Managing Long-Term Native Habitat Mitigation

Two trends are impacting long-term native habitat mitigation projects in California: (1) regulatory agency compliance checks have become more frequent, and (2) depleted municipal budgets have seriously curtailed spending on effective project oversight.

The following tips for avoiding unnecessary costs due to regulatory violations, extended maintenance, or remedial repair work are offered by the habitat restoration staff at Dudek and the native habitat landscape contract specialists at Habitat Restoration Sciences, Inc. (HRS):

Annual Reporting Isn’t Enough Mitigation permits require a year-end status report documenting results and recommending necessary repair work, so project owners often catch problems at year-end. To eliminate negative surprises at year-end, it pays to have written observation reports from site walk-throughs done monthly during the project’s early stages, switching to quarterly reports as the project matures. “Site observation reports are most useful when they include proactive alternatives to correct problems before they get out of hand,” said John Minchin, a Dudek licensed landscape architect specializing in habitat restoration.

Stay Alert For Natural Site Changes Environmental conditions can change during long-term mitigation projects (e.g., freshwater wetland areas transforming to more salty soil conditions, which results in the growth of alkali marsh vegetation). When such changes occur, new site conditions must be documented, and new recommendations must be made to regulatory agencies for review and approval. Getting these regulatory approvals at the end of a program can be a major issue and delay sign-off.

Proper Hydrology is Often Overlooked Regulatory agencies, particularly the U.S. Army Corps of Engineers, review a proposed wetland’s hydrological supporting data to ensure that the site will support long-term wetland vegetation survival. Proving the appropriate groundwater and surface water conditions exist for a restored wetland area is a key factor that is sometimes overlooked in the initial design. Recently, the Dudek team was tasked with finishing a failing restoration site that required remedial grading and replanting. The initial grading design placed the vegetation at too high an elevation relative to the water source, causing the desired wetland vegetation to wither and die unless provided expensive supplemental irrigation. “Getting elevations and intended drainage patterns correct in the beginning is critical to creating a self-sustaining wetlands,” added Minchin.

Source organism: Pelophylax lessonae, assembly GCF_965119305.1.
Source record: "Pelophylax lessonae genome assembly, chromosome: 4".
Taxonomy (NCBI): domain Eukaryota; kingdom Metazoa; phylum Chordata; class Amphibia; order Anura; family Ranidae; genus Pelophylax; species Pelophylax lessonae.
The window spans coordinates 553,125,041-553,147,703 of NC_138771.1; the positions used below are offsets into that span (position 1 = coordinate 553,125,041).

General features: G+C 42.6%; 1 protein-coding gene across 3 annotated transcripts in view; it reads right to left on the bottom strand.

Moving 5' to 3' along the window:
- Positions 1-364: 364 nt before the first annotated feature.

Is Maintenance Staff Trained in Native Habitat Plant Identification? There is a difference between staff trained in native habitat landscape maintenance as opposed to ornamental landscape maintenance. The most common error ornamental landscape maintenance crews make is to pull out native species, mistaking them for weeds, while leaving non-native (exotic) plants and weeds. “Acacia trees are a good example of an escaped exotic plant that can invade these areas,” said Mark Girard, Habitat Restoration Sciences (HRS) president. “Acacia trees are popular in ornamental landscapes, so we often see failing sites where acacias are left, crowding and displacing desired native plant growth.” A maintenance staff trained in native habitat vegetation will avoid costly remedial planting and maintenance.

Evaluate Design-Build Options Design-build habitat mitigation projects often lower upfront design costs while providing the client and contractor with more flexibility during installation and ongoing maintenance. “Design-build alleviates a lot of headaches that come with monitoring and maintenance,” Minchin said, “and is particularly efficient for municipalities with projects that must be fast-tracked or for remedial repair projects that already have permit authorizations in place.”

Cost-effective, long-term mitigation project generally requires the following:

  • A project designed correctly in the beginning
  • Accurate and relevant hydrological details
  • Proactive documenting and reporting natural site condition changes to regulatory agencies so that adaptive management modifications are made progressively, rather than at the end
  • Awareness that remote and/or isolated mitigation sites are not “out-of-sight and out-of-mind” of regulatory/permitting agencies; a remote location is not a reason to pay less attention to regulatory compliance.